You’re in your late teens and home for the summer. In a brand new day and you’re expected to be at work in about an hour. No big deal, you just gotta climb out of bed and make yourself look decent and get on the bus — wait, nope, that’s your mom who hasn’t been called into work that morning and wants you to take the time to eat a good balanced breakfast. Mom is excellent and loving and wants the best for you, who are in your late teens but still kind of immature and had this been any other era of history, you’d already be married with three kids, who are also working. At a steel factory.
You oblige to her motherly wishes and eat your Kix, which kind of taste different from how your remember them as a child and bear some sort of corny aftertaste that hadn’t been there before. You declare it kinda nasty but finish it up. A quick glance at the microwave clock proclaims that unless you start moving, you’re going to miss the bus.
After gathering your things and running barefoot to the car to get your shoes, you run down the block and stare down the boulevard for the 125 bus. It doesn’t come. You missed the bus.
The morning was okay until that very moment. But by all important accounts, your morning had just turned “bad”. The problem lies in the idea of grouping together subsequent moments of consciousness by where those moments find themselves during the day. We dictate the quality of the whole morning by the present we’re presently experiencing. It also works the other way. We dictate the quality of the present moment by the whole morning.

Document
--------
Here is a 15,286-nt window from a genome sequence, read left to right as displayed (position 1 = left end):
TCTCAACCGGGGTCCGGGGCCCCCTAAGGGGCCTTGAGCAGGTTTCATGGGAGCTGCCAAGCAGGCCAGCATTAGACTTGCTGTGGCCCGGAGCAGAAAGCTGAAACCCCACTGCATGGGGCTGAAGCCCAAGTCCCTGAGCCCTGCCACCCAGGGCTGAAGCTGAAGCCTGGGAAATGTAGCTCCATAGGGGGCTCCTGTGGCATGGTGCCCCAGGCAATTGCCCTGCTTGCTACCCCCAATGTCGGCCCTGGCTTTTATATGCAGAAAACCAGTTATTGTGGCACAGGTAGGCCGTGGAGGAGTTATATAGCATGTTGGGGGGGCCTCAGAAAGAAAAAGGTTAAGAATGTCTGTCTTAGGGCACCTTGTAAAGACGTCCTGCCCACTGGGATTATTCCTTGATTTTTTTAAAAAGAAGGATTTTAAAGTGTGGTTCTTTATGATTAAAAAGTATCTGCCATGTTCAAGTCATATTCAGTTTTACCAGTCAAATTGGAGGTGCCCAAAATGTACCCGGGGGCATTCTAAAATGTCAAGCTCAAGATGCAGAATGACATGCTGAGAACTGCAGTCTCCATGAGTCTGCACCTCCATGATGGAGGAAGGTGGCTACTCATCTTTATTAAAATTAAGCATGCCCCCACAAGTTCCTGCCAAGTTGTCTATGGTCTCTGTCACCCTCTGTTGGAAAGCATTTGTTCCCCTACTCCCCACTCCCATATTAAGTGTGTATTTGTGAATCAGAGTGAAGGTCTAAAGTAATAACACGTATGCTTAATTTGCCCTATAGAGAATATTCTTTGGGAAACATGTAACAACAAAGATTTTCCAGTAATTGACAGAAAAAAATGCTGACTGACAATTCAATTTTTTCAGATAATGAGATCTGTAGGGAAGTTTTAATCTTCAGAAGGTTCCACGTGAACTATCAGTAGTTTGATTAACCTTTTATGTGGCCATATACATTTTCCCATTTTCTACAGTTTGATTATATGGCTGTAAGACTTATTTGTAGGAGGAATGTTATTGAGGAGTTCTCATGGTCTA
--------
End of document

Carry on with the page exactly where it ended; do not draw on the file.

Now I’m generally gestalt about things. The bigger picture in politics, culture, music, etc., is much more significant for us as a people than the minute details of things. That said, the minute details sometimes tend to have huge ramifications on the gestalt. And if Mrs. Wakefield never ran out of chocolate for her chocolate cookies, the chocolate chip cookie would never have been born and I’d have five fewer cavity-related dentist appointment stories to tell today.
The hard part is defining “a moment”. I’m not going to worry about that now, though. My title is “the Benefits of Smiling”, so I’m going to have to figure out how to tie that in to what I’m saying. Ummm.
Oh! So yeah, I’m feeling cruddy – I mean, you’re feeling cruddy because your mom’s like “You should have gotten up earlier!” and you’re (very immaturely) like “I didn’t want to eat breakfast in the first place!” and your mom’s like “Worst excuse ever!” and you’re like “Yeah I know”. The fact that your mom’s upset only makes you yourself upset and then anxieties that have nothing to do with anything creep up and you suddenly find yourself frowning and it sucks.
What’s a physical remedy for this?
- Pull the corners of your mouth up.
- That’s it.
Smiling makes you feel better. Thoughts are fleeting. I’m not even sure the pinpointing of thoughts can be done on a time scale like tangible events. I’m not even sure time scales are a valid way to look at time. I don’t even really understand time, but I’m not an astrophysics major, so it’s not my problem </lame excuse to not know something>. But smiling is physical. Whatever the true nature of time is (Literature plug! Read From Eternity to Here: the Quest for the Ultimate Theory of Time by Sean Carroll), if you’re smiling now, you’re consciously breaking off this very moment from the infinitely crappy moments you’re tempted to bunch together to classify a crappy morning.
Yes, it doesn’t get rid of your problems (unless, like, there’s someone giving you a problem because you’re not smiling. In that case, please leave North Korea). But you are choosing to be an outward testimony to someone who just might need that smile more than you.
I know it’s kind of “in” right now to complain. In fact, that’s a pretty sure way to make friends with those who are frustrated by the same stuff. And for me, personally, it’s hard to smile knowing those around me are feeling anxiety over something (read: my slowness in the morning getting ready). But it’s worth a shot. It doesn’t find you the right path in life, and it doesn’t automatically usher in a wave of ecstatic fun no matter what you’re doing, but we need it.